The various floors of the building show an aspect of the work involved with tending the light. The old light was run by kerosene which was pumped up to the light.

Now, the lantern room at the top of the building holds the current light. It was a thrill to go out on the gallery

outside the room and take a photo of this light and the community below.

This is the only lighthouse where we have been able to go out on the gallery. We watched the boats and thought of earlier days, in the 1880s, when the light was new and mariners welcomed the guidance.

The ferry for the Îles de la Madeleine comes into the wharf at Souris,

taking visitors to and from the Québec island. There were numerous French speaking people visiting the lighthouse as they waited for the ferry to arrive from the island.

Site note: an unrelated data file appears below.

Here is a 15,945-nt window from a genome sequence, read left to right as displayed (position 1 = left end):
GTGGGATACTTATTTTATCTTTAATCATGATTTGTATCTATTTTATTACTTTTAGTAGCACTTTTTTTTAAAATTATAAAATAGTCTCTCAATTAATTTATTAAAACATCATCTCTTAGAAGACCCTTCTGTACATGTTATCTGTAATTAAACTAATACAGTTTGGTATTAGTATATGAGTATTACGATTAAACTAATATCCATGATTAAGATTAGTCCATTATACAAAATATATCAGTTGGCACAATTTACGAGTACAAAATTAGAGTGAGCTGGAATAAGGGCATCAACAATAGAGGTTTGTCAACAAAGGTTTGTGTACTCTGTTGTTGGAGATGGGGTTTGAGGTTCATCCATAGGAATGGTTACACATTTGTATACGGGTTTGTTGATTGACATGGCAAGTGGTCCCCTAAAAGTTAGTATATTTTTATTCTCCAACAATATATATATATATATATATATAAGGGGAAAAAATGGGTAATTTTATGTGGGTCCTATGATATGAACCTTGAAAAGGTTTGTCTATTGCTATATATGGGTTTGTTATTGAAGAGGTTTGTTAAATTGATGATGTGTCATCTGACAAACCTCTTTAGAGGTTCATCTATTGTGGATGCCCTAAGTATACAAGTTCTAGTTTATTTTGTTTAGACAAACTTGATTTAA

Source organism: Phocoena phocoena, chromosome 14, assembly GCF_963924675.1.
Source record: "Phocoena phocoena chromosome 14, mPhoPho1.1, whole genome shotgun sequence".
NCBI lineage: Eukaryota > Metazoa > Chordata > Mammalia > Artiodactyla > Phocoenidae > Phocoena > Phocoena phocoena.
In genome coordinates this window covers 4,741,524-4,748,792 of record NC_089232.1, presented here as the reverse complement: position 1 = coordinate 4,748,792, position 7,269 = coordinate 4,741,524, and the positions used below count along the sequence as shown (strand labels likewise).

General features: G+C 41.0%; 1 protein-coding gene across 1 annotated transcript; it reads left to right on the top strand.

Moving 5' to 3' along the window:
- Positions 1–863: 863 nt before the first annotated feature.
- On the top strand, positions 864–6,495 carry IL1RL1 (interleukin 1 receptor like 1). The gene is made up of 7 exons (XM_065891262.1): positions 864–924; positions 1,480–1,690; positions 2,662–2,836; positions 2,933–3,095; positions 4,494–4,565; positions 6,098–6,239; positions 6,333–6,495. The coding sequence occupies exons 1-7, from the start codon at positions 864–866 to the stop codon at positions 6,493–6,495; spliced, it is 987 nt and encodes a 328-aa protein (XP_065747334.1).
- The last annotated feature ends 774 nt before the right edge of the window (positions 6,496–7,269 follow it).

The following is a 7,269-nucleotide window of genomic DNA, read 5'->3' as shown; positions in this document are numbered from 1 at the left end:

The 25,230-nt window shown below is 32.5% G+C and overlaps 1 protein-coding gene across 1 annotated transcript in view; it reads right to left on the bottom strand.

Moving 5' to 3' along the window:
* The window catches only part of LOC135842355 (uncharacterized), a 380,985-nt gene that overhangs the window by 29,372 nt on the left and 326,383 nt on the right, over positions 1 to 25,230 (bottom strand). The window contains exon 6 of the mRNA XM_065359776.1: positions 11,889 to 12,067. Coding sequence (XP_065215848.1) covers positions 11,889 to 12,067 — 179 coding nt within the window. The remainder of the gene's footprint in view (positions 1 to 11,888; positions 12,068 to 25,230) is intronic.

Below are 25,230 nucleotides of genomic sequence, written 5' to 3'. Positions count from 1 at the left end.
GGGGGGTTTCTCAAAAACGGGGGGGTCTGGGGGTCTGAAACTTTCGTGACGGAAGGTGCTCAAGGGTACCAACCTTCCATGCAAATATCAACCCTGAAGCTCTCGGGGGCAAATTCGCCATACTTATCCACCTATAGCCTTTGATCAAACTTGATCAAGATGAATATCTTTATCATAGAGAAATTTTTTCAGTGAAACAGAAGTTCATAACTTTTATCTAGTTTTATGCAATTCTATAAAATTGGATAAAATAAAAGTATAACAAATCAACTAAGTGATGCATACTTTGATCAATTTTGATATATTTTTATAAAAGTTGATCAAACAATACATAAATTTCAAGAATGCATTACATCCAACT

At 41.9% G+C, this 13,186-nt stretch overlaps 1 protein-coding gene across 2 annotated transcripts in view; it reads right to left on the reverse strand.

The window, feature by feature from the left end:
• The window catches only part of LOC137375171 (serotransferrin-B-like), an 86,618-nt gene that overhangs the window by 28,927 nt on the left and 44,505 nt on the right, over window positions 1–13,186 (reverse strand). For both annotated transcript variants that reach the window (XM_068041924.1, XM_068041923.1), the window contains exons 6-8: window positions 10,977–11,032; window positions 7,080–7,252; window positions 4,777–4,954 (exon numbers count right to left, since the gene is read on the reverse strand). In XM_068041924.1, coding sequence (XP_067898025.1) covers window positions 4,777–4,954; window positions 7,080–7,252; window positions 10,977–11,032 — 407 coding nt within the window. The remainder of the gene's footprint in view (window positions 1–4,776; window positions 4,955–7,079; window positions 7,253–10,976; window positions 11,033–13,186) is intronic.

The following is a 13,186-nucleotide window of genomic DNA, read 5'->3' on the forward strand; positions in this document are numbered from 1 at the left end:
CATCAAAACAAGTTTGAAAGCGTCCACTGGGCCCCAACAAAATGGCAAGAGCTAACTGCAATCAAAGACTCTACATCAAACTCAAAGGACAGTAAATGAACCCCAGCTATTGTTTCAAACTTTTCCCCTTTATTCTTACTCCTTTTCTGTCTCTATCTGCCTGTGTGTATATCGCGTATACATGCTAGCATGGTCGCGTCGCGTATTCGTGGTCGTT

Later, as we proceeded along the southeast coast, we saw the ferry on her way into Souris. A visit to the Îles de la Madeleine may be in our future. After all, we are island people.

Wednesday 26 July 2017

Tall ships

The rigging is impressive, 

meter after meter and all with purpose. Four tall ships were in Summerside recently. Men were busy in the rigging on one of the vessels in preparation for sailing. Imagine doing that work any time, but especially in rough seas!

There were two square riggers plus a schooner and a sloop. 

These ships aren’t a regular sight in Summerside. Most of the harbour traffic here is fishing boats 

but sail boats are common in the summer.

Cargo ships are common as well, maneuvering their way around the Indian Head Lighthouse. 

The most impressive sight however, is the tall ships, even when they are not under sail.

As the vessels left the harbour, one could imagine the days when our ancestors left distant shores, looking for a better life in various parts of the New World. It wasn't too long ago when the only vessels in this harbour were powered by the wind.